OVERSEAS Filipinos can now cast their votes in the 2022 national elections. The month-long voting period began on April 10 and will end on May 9.
Registered Filipino voters abroad will be voting personally or via mail at their respective Philippine embassies and consulates. They will vote for their national candidates – president, vice president, senators, and party-list groups.
Over 1.6 million Filipinos are registered to vote overseas, according to the Commission on Elections (Comelec). The number has dropped since overseas absentee voting was first held in 2004 as hundreds of thousands of Filipinos returned to the Philippines due to the COVID-19 pandemic.
There are 39,048 registered Filipino voters under the jurisdiction of the Philippine Consulate General in New York. The United States has a total of 198,935 registered voters, making it the third country with the most registered voters after the United Arab Emirates (290,182) and Saudi Arabia (282,605). Hong Kong and Canada round up the top five countries.
65.7 million Filipinos will go to their local polling precincts in the Philippines on May 9.
After encountering some delays due to what the Commission on Elections said were logistical difficulties, vote-counting machines, ballots, and other election paraphernalia for next month’s national elections have finally arrived at the Philippine Consulate General.
In an earlier advisory posted on Facebook, the consulate informed said that a new date for the final testing and sealing of VCMs will be announced once it receives the election materials.
Several Filipino voters gathered in front of the Philippine Consulate General on Monday, April 11, the first day of Overseas Absentee Voting to demand transparency from the Philippine government on the status of overseas voting in the upcoming Philippine general elections on May 9.
Consul General Elmer G. Cato said that they have started the process of getting the ballots to overseas voters in the northeast as early as the afternoon of April 11.
A rally flyer posed the question “Nasaan ang Balota?” and said that overseas voters demand assurances that their right to vote is protected and democracy is safeguarded.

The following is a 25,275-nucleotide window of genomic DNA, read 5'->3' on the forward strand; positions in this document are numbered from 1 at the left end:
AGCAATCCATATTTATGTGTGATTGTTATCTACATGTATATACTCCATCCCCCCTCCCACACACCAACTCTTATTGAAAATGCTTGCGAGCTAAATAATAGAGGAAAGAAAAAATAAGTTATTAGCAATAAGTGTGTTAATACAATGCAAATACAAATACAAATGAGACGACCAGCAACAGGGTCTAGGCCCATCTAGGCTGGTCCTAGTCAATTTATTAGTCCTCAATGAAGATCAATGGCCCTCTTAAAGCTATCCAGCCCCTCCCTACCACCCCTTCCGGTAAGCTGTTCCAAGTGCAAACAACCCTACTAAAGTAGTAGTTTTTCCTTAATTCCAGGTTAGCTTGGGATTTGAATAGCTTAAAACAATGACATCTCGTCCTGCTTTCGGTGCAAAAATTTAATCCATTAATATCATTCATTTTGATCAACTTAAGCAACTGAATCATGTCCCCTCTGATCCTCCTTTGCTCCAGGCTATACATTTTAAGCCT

“Lack of transparency, short notice, and delayed information dissemination are brewing anxiety and frustration as the Philippine election unfurls,” rally organizers added.
Consul General Cato also issued a statement about the alleged insufficient postage for return envelopes containing ballots of overseas voters in the United States.
The Philippine Consulate General in New York has been made aware of a social media post that is circulating alleging that a foreign service post in the United States had sent out election packets to registered voters containing return envelopes with insufficient postage.
According to the statement, the said social media post claimed that as a result of the insufficient postage, envelopes containing ballots would not be delivered.
“The same post irresponsibly claimed undelivered ballots would be substituted. Unfortunately, said post did not provide any proof for us to look into said claim,” the statement read. “We would like to assure our kababayan that election packets and the return envelopes containing ballots that were sent to them have sufficient postage.”
Consulate officials went twice to the Post Office—on Monday afternoon, April 11 before mailing the initial batch of ballots and again on Tuesday morning, April 12—to have the election packets and return envelopes weighed to ensure these have the correct stamps.
“We are committed to ensuring that all qualified members of the Filipino Community get to exercise their right to vote,” the statement read further. “While we welcome the vigilance of kababayan in ensuring that the elections would be credible, we also would like to request them to exercise prudence when posting in social media so as not to put doubts on the credibility of the overseas elections process.”